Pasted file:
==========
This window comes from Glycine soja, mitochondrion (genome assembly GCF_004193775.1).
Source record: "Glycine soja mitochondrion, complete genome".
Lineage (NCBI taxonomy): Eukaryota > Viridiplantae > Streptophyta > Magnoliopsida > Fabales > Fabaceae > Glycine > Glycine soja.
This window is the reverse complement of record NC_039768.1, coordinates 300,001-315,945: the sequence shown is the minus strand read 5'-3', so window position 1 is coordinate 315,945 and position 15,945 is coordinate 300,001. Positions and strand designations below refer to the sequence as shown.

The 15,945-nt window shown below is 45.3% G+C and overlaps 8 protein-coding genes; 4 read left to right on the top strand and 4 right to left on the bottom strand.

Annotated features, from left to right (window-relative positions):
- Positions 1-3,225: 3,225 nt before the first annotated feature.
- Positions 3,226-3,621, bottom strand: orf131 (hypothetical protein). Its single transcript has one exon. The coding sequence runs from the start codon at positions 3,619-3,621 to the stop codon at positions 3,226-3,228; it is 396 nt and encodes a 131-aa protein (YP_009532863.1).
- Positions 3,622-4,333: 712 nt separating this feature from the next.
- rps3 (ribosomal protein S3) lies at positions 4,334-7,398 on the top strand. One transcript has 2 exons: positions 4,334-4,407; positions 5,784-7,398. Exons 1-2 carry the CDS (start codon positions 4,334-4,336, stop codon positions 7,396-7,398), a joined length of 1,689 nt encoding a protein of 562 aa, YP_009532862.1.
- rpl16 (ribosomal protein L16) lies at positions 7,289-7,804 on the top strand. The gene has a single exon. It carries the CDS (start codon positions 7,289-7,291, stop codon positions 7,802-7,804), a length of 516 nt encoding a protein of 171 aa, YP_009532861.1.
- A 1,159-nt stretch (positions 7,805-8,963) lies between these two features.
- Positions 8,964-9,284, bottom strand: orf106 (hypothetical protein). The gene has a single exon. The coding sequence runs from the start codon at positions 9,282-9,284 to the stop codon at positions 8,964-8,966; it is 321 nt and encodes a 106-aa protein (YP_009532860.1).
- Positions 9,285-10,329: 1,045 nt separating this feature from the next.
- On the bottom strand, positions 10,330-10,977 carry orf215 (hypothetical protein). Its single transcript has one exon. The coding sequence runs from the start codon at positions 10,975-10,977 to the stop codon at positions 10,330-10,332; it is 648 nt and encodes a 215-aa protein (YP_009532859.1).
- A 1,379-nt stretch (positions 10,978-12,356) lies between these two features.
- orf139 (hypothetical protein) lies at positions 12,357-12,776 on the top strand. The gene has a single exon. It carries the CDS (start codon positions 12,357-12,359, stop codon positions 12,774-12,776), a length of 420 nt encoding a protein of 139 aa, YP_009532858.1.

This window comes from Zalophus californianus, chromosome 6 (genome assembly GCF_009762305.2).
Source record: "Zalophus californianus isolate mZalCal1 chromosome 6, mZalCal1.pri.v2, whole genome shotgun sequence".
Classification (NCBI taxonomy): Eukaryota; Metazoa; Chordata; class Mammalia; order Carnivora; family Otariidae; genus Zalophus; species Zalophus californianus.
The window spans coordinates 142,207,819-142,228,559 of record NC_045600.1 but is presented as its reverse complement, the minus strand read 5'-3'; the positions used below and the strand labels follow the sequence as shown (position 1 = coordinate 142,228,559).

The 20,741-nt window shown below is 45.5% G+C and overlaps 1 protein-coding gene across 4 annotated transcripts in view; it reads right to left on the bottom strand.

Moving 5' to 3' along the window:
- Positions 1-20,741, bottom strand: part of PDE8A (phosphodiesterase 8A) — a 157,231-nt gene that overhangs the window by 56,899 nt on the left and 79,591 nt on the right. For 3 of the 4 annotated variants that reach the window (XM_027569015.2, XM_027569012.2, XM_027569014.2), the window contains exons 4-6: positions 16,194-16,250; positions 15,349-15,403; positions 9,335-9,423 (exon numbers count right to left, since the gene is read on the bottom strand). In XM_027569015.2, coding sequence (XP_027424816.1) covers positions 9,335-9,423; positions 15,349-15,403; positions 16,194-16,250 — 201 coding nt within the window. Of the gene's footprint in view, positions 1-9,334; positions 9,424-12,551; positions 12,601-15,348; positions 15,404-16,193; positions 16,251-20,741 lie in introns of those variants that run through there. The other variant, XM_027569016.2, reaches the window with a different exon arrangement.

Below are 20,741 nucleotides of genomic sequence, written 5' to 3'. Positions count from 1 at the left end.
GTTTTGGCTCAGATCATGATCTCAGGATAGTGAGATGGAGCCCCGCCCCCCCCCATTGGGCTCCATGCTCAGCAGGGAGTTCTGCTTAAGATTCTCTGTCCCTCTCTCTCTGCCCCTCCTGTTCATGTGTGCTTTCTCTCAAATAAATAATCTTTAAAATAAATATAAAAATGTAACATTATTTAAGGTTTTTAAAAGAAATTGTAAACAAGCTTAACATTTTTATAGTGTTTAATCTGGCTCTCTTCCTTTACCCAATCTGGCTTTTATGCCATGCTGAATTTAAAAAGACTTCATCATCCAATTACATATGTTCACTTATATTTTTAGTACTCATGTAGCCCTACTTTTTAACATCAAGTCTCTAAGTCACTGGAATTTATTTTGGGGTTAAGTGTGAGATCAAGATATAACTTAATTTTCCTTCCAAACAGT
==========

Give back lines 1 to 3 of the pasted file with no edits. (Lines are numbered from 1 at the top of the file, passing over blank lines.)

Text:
This window comes from Glycine soja, mitochondrion (genome assembly GCF_004193775.1).
Source record: "Glycine soja mitochondrion, complete genome".
Lineage (NCBI taxonomy): Eukaryota > Viridiplantae > Streptophyta > Magnoliopsida > Fabales > Fabaceae > Glycine > Glycine soja.